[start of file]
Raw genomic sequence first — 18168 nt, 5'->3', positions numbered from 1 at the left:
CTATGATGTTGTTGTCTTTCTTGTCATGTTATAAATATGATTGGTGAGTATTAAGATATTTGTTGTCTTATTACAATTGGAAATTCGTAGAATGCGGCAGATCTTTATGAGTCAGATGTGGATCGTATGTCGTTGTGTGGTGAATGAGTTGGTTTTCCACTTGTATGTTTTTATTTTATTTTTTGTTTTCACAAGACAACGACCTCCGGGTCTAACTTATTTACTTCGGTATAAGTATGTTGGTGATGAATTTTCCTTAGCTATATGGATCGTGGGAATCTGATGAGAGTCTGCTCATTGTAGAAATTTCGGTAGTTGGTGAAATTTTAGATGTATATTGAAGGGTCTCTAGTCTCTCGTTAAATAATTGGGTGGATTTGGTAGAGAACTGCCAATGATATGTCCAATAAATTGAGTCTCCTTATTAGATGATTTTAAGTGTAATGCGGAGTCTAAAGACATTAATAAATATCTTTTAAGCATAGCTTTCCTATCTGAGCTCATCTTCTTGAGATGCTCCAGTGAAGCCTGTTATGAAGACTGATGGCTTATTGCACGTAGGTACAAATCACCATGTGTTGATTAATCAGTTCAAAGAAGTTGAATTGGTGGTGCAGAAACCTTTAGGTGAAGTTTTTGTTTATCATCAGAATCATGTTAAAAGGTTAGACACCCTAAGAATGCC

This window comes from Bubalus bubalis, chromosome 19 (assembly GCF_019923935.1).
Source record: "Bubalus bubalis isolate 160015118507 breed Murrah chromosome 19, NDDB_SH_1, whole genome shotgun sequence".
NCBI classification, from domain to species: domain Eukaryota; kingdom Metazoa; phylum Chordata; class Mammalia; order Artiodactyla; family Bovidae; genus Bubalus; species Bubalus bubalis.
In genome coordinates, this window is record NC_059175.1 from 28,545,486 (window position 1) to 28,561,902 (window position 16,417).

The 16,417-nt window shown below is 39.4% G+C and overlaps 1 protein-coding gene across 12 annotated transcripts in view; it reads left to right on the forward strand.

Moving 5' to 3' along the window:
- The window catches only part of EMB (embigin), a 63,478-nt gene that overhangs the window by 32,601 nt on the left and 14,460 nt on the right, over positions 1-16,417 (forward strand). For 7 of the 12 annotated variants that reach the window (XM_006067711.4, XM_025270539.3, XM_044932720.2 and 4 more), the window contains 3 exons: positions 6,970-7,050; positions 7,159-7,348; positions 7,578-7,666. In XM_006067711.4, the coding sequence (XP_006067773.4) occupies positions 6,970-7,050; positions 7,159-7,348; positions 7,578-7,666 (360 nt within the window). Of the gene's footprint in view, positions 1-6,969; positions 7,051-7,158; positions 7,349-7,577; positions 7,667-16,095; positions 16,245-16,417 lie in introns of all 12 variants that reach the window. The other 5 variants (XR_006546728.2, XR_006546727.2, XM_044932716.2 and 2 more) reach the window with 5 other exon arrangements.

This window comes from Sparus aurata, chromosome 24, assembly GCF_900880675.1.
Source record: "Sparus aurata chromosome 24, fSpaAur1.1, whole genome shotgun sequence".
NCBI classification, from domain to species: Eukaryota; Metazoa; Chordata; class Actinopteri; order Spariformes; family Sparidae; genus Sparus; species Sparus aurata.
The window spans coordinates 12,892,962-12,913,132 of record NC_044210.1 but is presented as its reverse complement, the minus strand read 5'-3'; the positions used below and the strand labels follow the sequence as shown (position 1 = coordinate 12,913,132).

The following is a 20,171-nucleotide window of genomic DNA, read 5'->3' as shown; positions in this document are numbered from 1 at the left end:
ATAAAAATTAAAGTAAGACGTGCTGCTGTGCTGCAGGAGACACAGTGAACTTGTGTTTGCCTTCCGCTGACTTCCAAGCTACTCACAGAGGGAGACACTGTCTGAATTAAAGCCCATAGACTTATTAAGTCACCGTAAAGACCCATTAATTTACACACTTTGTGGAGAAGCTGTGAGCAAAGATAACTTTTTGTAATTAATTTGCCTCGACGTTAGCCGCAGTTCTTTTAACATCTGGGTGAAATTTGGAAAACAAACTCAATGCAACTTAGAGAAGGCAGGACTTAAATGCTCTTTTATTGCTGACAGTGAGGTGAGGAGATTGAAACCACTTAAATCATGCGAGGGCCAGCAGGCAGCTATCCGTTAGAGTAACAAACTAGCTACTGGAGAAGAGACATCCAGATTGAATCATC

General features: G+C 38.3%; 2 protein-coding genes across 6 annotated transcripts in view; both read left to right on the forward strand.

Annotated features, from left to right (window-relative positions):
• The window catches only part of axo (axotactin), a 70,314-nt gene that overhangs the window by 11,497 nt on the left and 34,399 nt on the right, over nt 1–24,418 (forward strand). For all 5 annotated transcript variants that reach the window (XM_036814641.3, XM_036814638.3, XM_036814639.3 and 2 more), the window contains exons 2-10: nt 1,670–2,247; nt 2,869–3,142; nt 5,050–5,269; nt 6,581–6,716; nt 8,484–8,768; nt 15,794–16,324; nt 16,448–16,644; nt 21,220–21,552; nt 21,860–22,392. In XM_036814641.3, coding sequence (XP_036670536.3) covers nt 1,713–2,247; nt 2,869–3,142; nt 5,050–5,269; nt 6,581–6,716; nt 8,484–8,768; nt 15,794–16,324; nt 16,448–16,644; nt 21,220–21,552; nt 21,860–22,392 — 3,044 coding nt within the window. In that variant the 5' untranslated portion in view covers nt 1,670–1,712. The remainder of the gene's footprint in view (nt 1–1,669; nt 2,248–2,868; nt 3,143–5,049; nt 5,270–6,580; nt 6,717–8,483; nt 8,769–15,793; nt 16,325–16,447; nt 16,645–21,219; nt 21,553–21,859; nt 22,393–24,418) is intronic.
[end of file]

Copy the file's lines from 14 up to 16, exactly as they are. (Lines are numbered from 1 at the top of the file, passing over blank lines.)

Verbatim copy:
The following is a 20,171-nucleotide window of genomic DNA, read 5'->3' as shown; positions in this document are numbered from 1 at the left end:
ATAAAAATTAAAGTAAGACGTGCTGCTGTGCTGCAGGAGACACAGTGAACTTGTGTTTGCCTTCCGCTGACTTCCAAGCTACTCACAGAGGGAGACACTGTCTGAATTAAAGCCCATAGACTTATTAAGTCACCGTAAAGACCCATTAATTTACACACTTTGTGGAGAAGCTGTGAGCAAAGATAACTTTTTGTAATTAATTTGCCTCGACGTTAGCCGCAGTTCTTTTAACATCTGGGTGAAATTTGGAAAACAAACTCAATGCAACTTAGAGAAGGCAGGACTTAAATGCTCTTTTATTGCTGACAGTGAGGTGAGGAGATTGAAACCACTTAAATCATGCGAGGGCCAGCAGGCAGCTATCCGTTAGAGTAACAAACTAGCTACTGGAGAAGAGACATCCAGATTGAATCATC

General features: G+C 38.3%; 2 protein-coding genes across 6 annotated transcripts in view; both read left to right on the forward strand.